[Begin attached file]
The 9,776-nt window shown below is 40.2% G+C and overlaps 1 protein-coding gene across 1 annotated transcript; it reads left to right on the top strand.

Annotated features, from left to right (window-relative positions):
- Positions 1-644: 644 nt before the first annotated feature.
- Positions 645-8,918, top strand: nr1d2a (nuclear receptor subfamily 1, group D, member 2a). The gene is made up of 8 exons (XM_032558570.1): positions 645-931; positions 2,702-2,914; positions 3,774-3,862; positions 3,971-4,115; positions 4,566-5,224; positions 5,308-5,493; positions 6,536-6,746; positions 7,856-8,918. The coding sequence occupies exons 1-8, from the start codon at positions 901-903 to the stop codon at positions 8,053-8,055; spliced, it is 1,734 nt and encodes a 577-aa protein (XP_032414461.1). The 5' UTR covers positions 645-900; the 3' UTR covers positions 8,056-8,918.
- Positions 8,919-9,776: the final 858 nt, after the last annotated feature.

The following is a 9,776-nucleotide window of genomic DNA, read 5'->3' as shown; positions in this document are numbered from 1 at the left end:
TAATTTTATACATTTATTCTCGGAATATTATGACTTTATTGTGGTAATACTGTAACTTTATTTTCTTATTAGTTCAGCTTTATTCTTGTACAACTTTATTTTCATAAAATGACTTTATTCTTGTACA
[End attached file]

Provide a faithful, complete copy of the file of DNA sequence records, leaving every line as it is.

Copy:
The 9,776-nt window shown below is 40.2% G+C and overlaps 1 protein-coding gene across 1 annotated transcript; it reads left to right on the top strand.

Annotated features, from left to right (window-relative positions):
- Positions 1-644: 644 nt before the first annotated feature.
- Positions 645-8,918, top strand: nr1d2a (nuclear receptor subfamily 1, group D, member 2a). The gene is made up of 8 exons (XM_032558570.1): positions 645-931; positions 2,702-2,914; positions 3,774-3,862; positions 3,971-4,115; positions 4,566-5,224; positions 5,308-5,493; positions 6,536-6,746; positions 7,856-8,918. The coding sequence occupies exons 1-8, from the start codon at positions 901-903 to the stop codon at positions 8,053-8,055; spliced, it is 1,734 nt and encodes a 577-aa protein (XP_032414461.1). The 5' UTR covers positions 645-900; the 3' UTR covers positions 8,056-8,918.
- Positions 8,919-9,776: the final 858 nt, after the last annotated feature.

The following is a 9,776-nucleotide window of genomic DNA, read 5'->3' as shown; positions in this document are numbered from 1 at the left end:
TAATTTTATACATTTATTCTCGGAATATTATGACTTTATTGTGGTAATACTGTAACTTTATTTTCTTATTAGTTCAGCTTTATTCTTGTACAACTTTATTTTCATAAAATGACTTTATTCTTGTACA